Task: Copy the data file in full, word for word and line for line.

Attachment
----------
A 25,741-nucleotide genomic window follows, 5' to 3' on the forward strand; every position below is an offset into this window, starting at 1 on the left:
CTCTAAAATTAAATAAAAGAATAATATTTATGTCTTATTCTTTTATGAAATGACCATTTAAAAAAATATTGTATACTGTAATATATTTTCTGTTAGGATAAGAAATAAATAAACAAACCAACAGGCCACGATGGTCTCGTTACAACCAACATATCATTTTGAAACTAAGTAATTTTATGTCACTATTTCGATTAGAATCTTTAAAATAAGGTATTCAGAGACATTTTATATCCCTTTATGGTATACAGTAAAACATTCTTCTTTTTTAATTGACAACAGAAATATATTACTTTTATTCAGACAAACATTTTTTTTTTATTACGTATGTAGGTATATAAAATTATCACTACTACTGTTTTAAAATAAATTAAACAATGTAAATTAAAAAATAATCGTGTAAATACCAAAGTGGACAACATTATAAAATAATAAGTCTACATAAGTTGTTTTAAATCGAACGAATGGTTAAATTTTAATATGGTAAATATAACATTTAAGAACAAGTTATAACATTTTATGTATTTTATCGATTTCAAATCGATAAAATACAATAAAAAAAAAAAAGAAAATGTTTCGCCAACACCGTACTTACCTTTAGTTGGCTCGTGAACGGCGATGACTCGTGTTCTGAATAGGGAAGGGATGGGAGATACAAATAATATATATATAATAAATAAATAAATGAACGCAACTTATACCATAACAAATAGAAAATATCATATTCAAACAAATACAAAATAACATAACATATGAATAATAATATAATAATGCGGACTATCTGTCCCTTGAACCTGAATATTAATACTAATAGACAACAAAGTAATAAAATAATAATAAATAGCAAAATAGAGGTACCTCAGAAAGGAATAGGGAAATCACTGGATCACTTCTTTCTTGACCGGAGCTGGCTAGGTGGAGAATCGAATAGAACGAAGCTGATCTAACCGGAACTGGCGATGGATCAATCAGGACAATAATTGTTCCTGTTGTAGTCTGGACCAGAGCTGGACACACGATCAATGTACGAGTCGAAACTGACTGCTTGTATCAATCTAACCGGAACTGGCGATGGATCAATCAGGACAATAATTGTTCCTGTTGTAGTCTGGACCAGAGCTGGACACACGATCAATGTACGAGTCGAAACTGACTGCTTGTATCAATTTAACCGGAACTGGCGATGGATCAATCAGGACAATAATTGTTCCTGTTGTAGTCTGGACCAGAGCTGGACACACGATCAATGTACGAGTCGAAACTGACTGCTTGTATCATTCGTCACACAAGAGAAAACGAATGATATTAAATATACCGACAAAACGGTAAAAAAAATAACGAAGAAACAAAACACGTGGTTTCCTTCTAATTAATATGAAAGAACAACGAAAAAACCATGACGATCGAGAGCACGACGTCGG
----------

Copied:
A 25,741-nucleotide genomic window follows, 5' to 3' on the forward strand; every position below is an offset into this window, starting at 1 on the left:
CTCTAAAATTAAATAAAAGAATAATATTTATGTCTTATTCTTTTATGAAATGACCATTTAAAAAAATATTGTATACTGTAATATATTTTCTGTTAGGATAAGAAATAAATAAACAAACCAACAGGCCACGATGGTCTCGTTACAACCAACATATCATTTTGAAACTAAGTAATTTTATGTCACTATTTCGATTAGAATCTTTAAAATAAGGTATTCAGAGACATTTTATATCCCTTTATGGTATACAGTAAAACATTCTTCTTTTTTAATTGACAACAGAAATATATTACTTTTATTCAGACAAACATTTTTTTTTTATTACGTATGTAGGTATATAAAATTATCACTACTACTGTTTTAAAATAAATTAAACAATGTAAATTAAAAAATAATCGTGTAAATACCAAAGTGGACAACATTATAAAATAATAAGTCTACATAAGTTGTTTTAAATCGAACGAATGGTTAAATTTTAATATGGTAAATATAACATTTAAGAACAAGTTATAACATTTTATGTATTTTATCGATTTCAAATCGATAAAATACAATAAAAAAAAAAAAGAAAATGTTTCGCCAACACCGTACTTACCTTTAGTTGGCTCGTGAACGGCGATGACTCGTGTTCTGAATAGGGAAGGGATGGGAGATACAAATAATATATATATAATAAATAAATAAATGAACGCAACTTATACCATAACAAATAGAAAATATCATATTCAAACAAATACAAAATAACATAACATATGAATAATAATATAATAATGCGGACTATCTGTCCCTTGAACCTGAATATTAATACTAATAGACAACAAAGTAATAAAATAATAATAAATAGCAAAATAGAGGTACCTCAGAAAGGAATAGGGAAATCACTGGATCACTTCTTTCTTGACCGGAGCTGGCTAGGTGGAGAATCGAATAGAACGAAGCTGATCTAACCGGAACTGGCGATGGATCAATCAGGACAATAATTGTTCCTGTTGTAGTCTGGACCAGAGCTGGACACACGATCAATGTACGAGTCGAAACTGACTGCTTGTATCAATCTAACCGGAACTGGCGATGGATCAATCAGGACAATAATTGTTCCTGTTGTAGTCTGGACCAGAGCTGGACACACGATCAATGTACGAGTCGAAACTGACTGCTTGTATCAATTTAACCGGAACTGGCGATGGATCAATCAGGACAATAATTGTTCCTGTTGTAGTCTGGACCAGAGCTGGACACACGATCAATGTACGAGTCGAAACTGACTGCTTGTATCATTCGTCACACAAGAGAAAACGAATGATATTAAATATACCGACAAAACGGTAAAAAAAATAACGAAGAAACAAAACACGTGGTTTCCTTCTAATTAATATGAAAGAACAACGAAAAAACCATGACGATCGAGAGCACGACGTCGG